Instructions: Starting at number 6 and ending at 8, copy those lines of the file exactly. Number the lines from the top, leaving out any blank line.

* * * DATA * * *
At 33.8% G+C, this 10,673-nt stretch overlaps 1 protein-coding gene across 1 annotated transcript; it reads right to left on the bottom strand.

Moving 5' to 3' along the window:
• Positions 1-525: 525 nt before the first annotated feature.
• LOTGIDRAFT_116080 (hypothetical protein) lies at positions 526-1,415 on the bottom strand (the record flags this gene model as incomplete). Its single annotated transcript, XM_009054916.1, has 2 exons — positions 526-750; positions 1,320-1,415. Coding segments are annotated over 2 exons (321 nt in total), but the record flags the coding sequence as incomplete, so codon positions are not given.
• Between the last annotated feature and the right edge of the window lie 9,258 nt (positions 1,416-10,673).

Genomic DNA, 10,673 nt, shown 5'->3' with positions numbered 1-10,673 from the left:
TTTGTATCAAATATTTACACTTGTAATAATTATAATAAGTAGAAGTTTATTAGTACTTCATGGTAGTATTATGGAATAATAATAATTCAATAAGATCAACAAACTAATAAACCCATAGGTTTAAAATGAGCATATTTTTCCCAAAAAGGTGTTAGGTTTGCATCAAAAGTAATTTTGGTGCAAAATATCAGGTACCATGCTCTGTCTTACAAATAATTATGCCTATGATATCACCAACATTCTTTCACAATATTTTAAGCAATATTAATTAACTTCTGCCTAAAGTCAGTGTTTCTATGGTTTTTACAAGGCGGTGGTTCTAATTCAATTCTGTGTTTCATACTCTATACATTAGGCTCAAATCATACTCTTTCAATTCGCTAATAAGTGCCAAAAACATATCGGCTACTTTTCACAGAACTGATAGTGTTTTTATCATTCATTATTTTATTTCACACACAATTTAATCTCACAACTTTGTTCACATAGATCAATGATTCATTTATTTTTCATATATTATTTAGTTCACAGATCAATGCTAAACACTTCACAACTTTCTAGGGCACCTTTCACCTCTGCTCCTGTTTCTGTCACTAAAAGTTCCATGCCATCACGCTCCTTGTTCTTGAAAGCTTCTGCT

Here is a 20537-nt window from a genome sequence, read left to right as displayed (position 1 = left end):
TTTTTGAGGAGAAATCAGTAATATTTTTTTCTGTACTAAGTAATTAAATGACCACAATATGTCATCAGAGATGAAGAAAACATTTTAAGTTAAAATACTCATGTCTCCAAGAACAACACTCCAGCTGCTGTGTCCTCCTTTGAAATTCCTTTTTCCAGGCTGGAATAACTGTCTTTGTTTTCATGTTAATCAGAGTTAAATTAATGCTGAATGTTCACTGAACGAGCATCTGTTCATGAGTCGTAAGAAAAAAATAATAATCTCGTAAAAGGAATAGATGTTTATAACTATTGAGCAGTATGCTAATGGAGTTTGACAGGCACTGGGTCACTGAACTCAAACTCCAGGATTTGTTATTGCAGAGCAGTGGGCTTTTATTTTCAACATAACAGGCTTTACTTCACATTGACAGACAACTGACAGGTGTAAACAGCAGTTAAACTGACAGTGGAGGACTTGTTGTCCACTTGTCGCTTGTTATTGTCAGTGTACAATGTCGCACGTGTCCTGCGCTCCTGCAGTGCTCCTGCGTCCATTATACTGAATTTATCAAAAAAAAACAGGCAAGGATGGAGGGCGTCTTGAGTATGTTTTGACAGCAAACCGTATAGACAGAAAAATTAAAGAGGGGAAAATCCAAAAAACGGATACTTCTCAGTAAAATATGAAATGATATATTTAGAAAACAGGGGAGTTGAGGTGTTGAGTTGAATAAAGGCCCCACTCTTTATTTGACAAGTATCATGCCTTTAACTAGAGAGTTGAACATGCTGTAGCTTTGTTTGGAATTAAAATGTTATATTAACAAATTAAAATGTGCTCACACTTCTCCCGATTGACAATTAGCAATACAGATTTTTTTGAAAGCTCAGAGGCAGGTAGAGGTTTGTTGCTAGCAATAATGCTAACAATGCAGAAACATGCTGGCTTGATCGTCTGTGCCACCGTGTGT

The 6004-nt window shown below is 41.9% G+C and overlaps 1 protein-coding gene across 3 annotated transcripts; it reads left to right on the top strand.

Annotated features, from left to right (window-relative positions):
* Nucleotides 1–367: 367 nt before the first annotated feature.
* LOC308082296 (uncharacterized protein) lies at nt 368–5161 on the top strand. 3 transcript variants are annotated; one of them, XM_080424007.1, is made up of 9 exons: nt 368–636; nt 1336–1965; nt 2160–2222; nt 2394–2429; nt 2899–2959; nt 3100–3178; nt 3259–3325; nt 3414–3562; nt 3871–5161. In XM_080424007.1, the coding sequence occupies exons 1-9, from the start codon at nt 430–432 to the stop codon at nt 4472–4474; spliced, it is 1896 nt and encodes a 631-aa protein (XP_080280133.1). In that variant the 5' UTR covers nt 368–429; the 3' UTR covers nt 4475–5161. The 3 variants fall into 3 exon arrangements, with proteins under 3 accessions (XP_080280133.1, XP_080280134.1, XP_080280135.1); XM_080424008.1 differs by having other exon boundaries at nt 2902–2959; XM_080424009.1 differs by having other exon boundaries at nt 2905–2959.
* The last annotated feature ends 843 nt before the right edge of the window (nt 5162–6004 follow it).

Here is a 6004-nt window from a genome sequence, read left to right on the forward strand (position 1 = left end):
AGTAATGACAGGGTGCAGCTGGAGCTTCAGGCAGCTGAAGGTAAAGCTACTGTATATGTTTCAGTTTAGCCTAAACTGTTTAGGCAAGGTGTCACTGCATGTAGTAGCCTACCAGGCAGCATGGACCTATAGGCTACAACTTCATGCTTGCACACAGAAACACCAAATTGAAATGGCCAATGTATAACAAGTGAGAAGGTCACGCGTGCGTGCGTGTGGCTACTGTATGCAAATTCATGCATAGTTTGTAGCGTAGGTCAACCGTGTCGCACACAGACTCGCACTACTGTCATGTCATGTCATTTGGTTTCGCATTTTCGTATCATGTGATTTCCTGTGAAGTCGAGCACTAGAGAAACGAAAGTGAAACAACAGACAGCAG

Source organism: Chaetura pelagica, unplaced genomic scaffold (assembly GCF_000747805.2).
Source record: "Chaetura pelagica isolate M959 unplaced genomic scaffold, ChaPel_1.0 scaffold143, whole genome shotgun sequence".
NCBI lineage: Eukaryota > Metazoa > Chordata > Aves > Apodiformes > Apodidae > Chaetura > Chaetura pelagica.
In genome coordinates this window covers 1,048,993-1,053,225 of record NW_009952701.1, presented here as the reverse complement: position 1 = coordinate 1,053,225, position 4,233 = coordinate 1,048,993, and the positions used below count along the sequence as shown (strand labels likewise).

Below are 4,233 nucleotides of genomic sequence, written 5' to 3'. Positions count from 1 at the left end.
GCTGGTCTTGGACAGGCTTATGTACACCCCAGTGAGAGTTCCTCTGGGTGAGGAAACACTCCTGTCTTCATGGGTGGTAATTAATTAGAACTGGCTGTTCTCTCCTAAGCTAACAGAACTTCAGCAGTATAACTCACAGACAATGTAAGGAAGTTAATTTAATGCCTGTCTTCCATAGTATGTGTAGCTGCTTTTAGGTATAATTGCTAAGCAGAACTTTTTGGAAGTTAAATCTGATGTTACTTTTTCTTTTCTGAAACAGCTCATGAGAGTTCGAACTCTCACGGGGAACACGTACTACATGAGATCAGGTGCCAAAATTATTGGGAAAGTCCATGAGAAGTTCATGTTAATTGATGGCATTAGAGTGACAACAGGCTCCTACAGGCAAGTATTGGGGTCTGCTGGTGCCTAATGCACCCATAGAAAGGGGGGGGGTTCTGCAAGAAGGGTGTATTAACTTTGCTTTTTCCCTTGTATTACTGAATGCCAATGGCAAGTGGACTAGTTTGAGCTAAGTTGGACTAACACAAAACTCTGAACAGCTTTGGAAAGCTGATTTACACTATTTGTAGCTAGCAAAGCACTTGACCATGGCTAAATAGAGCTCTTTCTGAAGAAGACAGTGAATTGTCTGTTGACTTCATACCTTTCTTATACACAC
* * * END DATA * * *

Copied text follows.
Genomic DNA, 10,673 nt, shown 5'->3' with positions numbered 1-10,673 from the left:
TTTGTATCAAATATTTACACTTGTAATAATTATAATAAGTAGAAGTTTATTAGTACTTCATGGTAGTATTATGGAATAATAATAATTCAATAAGATCAACAAACTAATAAACCCATAGGTTTAAAATGAGCATATTTTTCCCAAAAAGGTGTTAGGTTTGCATCAAAAGTAATTTTGGTGCAAAATATCAGGTACCATGCTCTGTCTTACAAATAATTATGCCTATGATATCACCAACATTCTTTCACAATATTTTAAGCAATATTAATTAACTTCTGCCTAAAGTCAGTGTTTCTATGGTTTTTACAAGGCGGTGGTTCTAATTCAATTCTGTGTTTCATACTCTATACATTAGGCTCAAATCATACTCTTTCAATTCGCTAATAAGTGCCAAAAACATATCGGCTACTTTTCACAGAACTGATAGTGTTTTTATCATTCATTATTTTATTTCACACACAATTTAATCTCACAACTTTGTTCACATAGATCAATGATTCATTTATTTTTCATATATTATTTAGTTCACAGATCAATGCTAAACACTTCACAACTTTCTAGGGCACCTTTCACCTCTGCTCCTGTTTCTGTCACTAAAAGTTCCATGCCATCACGCTCCTTGTTCTTGAAAGCTTCTGCT

Here is a 20537-nt window from a genome sequence, read left to right as displayed (position 1 = left end):